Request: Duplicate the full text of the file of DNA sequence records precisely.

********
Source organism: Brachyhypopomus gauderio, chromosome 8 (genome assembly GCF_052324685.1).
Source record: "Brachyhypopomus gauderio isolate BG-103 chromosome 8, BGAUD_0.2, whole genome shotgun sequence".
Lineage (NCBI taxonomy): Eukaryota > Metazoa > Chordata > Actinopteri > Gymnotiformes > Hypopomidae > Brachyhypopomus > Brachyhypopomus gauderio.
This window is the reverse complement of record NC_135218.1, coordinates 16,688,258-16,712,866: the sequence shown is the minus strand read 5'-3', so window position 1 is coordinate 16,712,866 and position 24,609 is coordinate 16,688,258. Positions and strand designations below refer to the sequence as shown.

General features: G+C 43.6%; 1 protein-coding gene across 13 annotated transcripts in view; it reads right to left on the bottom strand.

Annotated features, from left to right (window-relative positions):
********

Source organism: Brachyhypopomus gauderio, chromosome 8 (genome assembly GCF_052324685.1).
Source record: "Brachyhypopomus gauderio isolate BG-103 chromosome 8, BGAUD_0.2, whole genome shotgun sequence".
Lineage (NCBI taxonomy): Eukaryota > Metazoa > Chordata > Actinopteri > Gymnotiformes > Hypopomidae > Brachyhypopomus > Brachyhypopomus gauderio.
This window is the reverse complement of record NC_135218.1, coordinates 16,688,258-16,712,866: the sequence shown is the minus strand read 5'-3', so window position 1 is coordinate 16,712,866 and position 24,609 is coordinate 16,688,258. Positions and strand designations below refer to the sequence as shown.

General features: G+C 43.6%; 1 protein-coding gene across 13 annotated transcripts in view; it reads right to left on the bottom strand.

Annotated features, from left to right (window-relative positions):